Hydrogeology, Water Quality, and Simulation of Groundwater Flow in the Tug Hill Glacial Aquifer in Jefferson, Oswego, and Oneida Counties, New York

Science Center Objects

Problem - The Tug Hill glacial aquifer is a 47-mile long, sand and gravel deposit that occupies 103 mi2 along the western side of the Tug Hill Plateau in northern New York. The northern part of the aquifer is designated a sole-source aquifer by the U.S. Environmental Protection Agency. The aquifer is a relatively shallow, unconfined system that readily interacts with streams that flow over it. ...

Problem - The Tug Hill glacial aquifer is a 47-mile long, sand and gravel deposit that occupies 103 mi2 along the western side of the Tug Hill Plateau in northern New York. The northern part of the aquifer is designated a sole-source aquifer by the U.S. Environmental Protection Agency. The aquifer is a relatively shallow, unconfined system that readily interacts with streams that flow over it. These streams, sustained by groundwater discharge, are the premier steelhead trout-producing streams in the Lake Ontario basin in New York State. A number of villages and most private homeowners get their water from the aquifer, and recently other industries, including a proposed bottled-water plant, could add to withdrawals from the aquifer.

Several large changes in withdrawal rates from the aquifer may regionally affect groundwater levels and flow in nearby streams. Additionally, added population pressure from the expansion of the Fort Drum military base, near Watertown, N.Y, and outgrowth from the nearby Syracuse metropolitan area will increase withdrawals from the aquifer in the future. Attendant problems such as (1)the long-term sustainability of withdrawals under drought conditions, (2) the corresponding reduction of streamflow and the affects on quantity, quality and temperature of the surface-water resource, (3) related impacts on wetlands, fishery and aquatic habitats, riparian habitat, esthetics and recreational diminishment, and (4) the reduction in assimilative capacity for wastewater discharges are all related to the potential changes in surface water and groundwater interaction from pumping stresses on the aquifer or from anticipated climate-change scenarios.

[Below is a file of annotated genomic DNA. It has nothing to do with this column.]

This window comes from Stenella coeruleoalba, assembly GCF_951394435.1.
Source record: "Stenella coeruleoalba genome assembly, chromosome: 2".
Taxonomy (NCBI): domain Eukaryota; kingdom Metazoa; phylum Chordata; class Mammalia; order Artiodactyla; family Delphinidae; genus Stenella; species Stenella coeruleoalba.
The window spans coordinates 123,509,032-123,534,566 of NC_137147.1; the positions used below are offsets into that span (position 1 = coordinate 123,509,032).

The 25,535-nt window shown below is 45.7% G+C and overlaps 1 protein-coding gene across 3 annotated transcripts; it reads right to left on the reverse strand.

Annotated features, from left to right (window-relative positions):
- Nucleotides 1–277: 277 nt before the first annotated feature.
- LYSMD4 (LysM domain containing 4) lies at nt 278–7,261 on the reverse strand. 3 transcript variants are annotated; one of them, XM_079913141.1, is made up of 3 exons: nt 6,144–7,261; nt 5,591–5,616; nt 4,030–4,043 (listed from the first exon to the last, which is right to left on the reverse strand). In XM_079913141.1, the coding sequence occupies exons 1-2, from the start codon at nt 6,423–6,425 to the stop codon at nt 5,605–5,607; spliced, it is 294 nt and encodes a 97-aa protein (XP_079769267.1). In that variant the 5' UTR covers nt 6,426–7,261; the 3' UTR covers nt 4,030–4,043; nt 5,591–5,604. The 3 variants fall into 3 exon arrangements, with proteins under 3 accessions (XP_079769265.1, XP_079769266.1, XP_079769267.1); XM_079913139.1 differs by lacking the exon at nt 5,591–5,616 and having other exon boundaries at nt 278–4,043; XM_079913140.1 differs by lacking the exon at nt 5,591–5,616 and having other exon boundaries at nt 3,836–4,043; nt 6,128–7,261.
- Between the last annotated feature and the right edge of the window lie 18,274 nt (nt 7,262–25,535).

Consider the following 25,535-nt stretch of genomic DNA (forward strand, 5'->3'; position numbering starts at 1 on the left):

Objectives - Improve the understanding of the hydrogeology of the Tug Hill glacial aquifer in Jefferson, Oswego, and Oneida counties and to provide the following information: (1) extent and thickness of hydrogeology units, (2) hydraulic properties of the aquifer, (3) extent of groundwater/surface water interaction, especially in prime Salmonid fishery areas, (4) groundwater use (type and amount of groundwater withdrawal), (5) water levels and the direction of groundwater flow, and (6) general water quality of groundwater and of streams under baseflow conditions when most water is from groundwater discharge.

Approach - The need to better understand the Tug Hill glacial aquifer can be considered at two levels, a region level and a local level, therefore a two-phased approach to study the aquifer is proposed. Phase I will include an overall reassessment of the aquifers’ boundaries, water quality, and geologic framework based on new hydrogeologic data that has become available following the initial 1980’s study. Phase II will entail more-detailed investigation of specific areas in the northern, central, and southern reaches of the aquifer including using numerical groundwater-flow models to help determine areas of recharge and travel times from these areas to critical locations in the aquifer.

Benefits - Understanding the hydrogeology and aquifer geometry in this unique aquifer system will provide local government, water managers, businesses, and homeowners with surface- and groundwater information needed to ensure that there will be (1) a safe drinking-water supply, (2) water available for economic development, and (3) healthy aquatic environments in the future. The study will additionally build upon the USGS data collection efforts in the state and on the interpretation of the Nation’s water availability.

Project Location
by County

Jefferson County, NY, Oswego County, NY, Oneida County, NY